Hugh Karunanayake, courtesy of THE CEYLANKAN from Sydney, Journal 86, Vol XXII, May 2019
Ceylon, as Sri Lanka was then called, had hardly any commercial or mercantilism during the nineteenth century when it was gradually emerging from a peasant society into a plantation economy. There were two major factors which contributed towards the commercialization of Colombo as a city. The first was the opening of the Suez Canal in 1869 which made a tremendous impact on trade relations between the occident and the orient.
Filed under British colonialism, British imperialism, centre-periphery relations, cultural transmission, economic processes, governance, heritage, historical interpretation, landscape wondrous, life stories, modernity & modernization, plural society, politIcal discourse, sri lankan society, tourism, transport and communications, working class conditions, world events & processes
Item in Colombo Telegraph, 28 April 2019, entitled
At a time when our motherland, Sri Lanka, is grieving at the tragic deaths of our Christian brothers and sisters, and also other innocents from this country and abroad, who have fallen victims to the atrocities of terrorists in certain parts of this country, we release this communiqué with a heavy heart, while expressing our deepest and heartfelt condolences to the families of the deceased and those suffering at hospitals.
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Sajitha Prematunge, in Island. 4 February 2019, with Pics by Jude Denzil Pathiraja and title reading “Swarnamali recounts reading solidarity message at first Independence commemoration”
The day was February 4, 1949, the first commemoration of Independence at the Torrington Square. With synchronised grace, four athletes – Sinhala, Tamil, Muslim, Burgher – handed over scrolls of solidarity from the four corners of Ceylon to four charming and self-conscious young ladies. Swarnamali Amarasuriya, Sirimani Ramachandran, Ayesha Zally and Phyllis de Kretser read those messages in their respective languages and handed them over to Prime Minister D. S. Senanayake to be enshrined with the foundation stone.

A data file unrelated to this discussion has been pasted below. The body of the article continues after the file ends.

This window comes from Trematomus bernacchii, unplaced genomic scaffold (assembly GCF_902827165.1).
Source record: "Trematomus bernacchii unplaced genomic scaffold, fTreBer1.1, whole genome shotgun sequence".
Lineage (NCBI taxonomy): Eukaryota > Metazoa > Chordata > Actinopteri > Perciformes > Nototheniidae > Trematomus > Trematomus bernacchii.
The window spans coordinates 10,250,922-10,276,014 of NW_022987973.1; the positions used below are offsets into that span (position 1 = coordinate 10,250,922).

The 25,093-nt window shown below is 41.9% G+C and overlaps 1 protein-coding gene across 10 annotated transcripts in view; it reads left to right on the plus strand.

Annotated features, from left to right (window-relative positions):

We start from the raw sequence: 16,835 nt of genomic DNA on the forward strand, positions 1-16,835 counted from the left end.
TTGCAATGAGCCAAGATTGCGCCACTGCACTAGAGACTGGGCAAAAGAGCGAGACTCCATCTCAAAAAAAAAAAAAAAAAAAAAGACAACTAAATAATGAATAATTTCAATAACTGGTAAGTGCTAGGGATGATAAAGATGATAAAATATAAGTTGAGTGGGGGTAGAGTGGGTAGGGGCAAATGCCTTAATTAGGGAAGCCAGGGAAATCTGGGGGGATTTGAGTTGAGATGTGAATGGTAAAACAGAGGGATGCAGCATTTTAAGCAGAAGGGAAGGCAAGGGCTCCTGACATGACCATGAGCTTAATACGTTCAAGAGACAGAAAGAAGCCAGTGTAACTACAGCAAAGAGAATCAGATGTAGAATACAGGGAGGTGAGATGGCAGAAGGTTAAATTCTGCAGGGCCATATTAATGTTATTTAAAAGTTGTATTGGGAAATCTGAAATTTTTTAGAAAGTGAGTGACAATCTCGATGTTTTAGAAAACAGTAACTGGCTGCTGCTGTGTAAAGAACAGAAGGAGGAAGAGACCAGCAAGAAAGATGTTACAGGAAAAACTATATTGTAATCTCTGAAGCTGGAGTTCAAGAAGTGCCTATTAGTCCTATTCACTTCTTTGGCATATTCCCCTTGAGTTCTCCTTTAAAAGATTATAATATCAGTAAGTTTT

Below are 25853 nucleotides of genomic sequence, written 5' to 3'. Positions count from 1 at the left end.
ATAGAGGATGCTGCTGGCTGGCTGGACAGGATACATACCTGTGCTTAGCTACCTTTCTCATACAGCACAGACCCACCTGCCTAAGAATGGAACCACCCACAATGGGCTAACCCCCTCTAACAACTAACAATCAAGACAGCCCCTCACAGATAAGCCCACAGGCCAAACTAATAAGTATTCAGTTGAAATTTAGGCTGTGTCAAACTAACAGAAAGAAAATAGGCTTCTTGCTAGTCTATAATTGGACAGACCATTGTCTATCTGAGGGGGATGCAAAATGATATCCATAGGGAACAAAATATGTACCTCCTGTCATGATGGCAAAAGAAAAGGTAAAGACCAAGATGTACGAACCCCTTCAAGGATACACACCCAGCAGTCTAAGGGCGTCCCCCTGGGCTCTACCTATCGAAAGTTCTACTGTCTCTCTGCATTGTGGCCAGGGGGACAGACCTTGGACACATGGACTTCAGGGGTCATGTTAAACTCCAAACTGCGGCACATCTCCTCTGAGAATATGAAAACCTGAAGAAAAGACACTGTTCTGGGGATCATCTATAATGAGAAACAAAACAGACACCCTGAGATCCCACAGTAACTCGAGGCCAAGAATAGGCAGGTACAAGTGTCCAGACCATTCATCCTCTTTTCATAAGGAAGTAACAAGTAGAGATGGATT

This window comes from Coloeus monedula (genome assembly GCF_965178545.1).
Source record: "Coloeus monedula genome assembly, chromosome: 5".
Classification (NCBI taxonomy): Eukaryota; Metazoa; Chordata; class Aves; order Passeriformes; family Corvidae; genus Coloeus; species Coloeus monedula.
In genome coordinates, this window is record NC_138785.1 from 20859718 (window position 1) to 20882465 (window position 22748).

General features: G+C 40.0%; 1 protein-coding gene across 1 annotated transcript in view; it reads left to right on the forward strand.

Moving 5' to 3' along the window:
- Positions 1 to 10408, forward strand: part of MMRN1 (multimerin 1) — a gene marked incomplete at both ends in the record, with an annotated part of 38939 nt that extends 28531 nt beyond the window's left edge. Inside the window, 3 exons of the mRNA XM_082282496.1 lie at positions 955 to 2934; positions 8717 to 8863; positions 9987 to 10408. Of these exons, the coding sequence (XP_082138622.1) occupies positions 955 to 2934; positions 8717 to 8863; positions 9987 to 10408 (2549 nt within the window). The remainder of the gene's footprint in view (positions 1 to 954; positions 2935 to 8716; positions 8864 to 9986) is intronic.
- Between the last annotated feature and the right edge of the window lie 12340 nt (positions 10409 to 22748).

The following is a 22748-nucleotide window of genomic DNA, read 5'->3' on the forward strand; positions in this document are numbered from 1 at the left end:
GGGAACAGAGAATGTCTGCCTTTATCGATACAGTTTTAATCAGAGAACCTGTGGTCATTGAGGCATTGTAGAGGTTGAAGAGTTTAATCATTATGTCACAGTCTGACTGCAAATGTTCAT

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Having been forced to accept an UNP government by a Supreme Court decision in December 2018 after he had attempted to ditch them in a coup from above in late October, President Maithripala Sirisena utilised the opportunity provided by the swearing in of a new UNP Cabinet under Ranil Wickremasinghe on 16th December 2018 to deliver a sermon to a captive audience of ‘enemies’ who were, ironically, about to enjoy the fruits of victory and destined to assume state power. Sirisena’s Address was delivered in Sinhala and is marked by pathos, recrimination and selective biographical tales from the past that illuminate aspects of Sri Lankan politics.
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Uma Mahadevan Dasgupta in The Hindu, 8 December 2018, where the title is “In Sri Lanka, Life imitates Art”
As we travel through Sri Lanka, its strong literary voices come crashing in like waves, and life seems to imitate art
I sit in the huge living room of the old governor’s home in Jaffna. The walls, painted… a warm rose-red, stretch awesome distances away to my left, to my right and up towards a white ceiling. When the Dutch first built this house egg white was used to paint the walls. The doors are twenty feet high, as if awaiting the day when a family of acrobats will walk from room to room, sideways, without dismantling themselves from each other’s shoulders. —Running in the Family, Michael Ondaatje
Hectic colours: Second Cross Street Pettah
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Michael Roberts, on 9th February 2008
ONE: GALLE LIT UP: FROM THE RIGHT FLANK
As a moderator and panelist participating in the Galle Literary Festival held between the 15th and 20th January 2008, my commentary is biased. It is doubly biased. I was born and nourished within the walls of the Fort in Galle, a site that cast a magic spell on the literary fare all and sundry encountered during these heady days.
with my sister at Girl’s Bathing Place … and as Little bum Mike on the way home
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Item in the Indian Sun, http://www.theindiansun.com.au/new-multicultural-commissioners-
Victoria’s multicultural communities will have new voices advocating for their interests, with the Victorian Multicultural Commission (VMC) welcoming three new Commissioners, and the reappointment of three more. VMC Chairperson Helen Kapalos said each Commissioner brings a wealth of experience and insight to their role.“The role of a Commissioner requires compassion to listen to people and understand their challenges and aspirations; it requires innovative thinking to find lasting, meaningful solutions; and it requires the courage to provide frank and fearless advice to the Victorian Government,” said Ms Kapalos.
Sukhjit Kaur Khalsa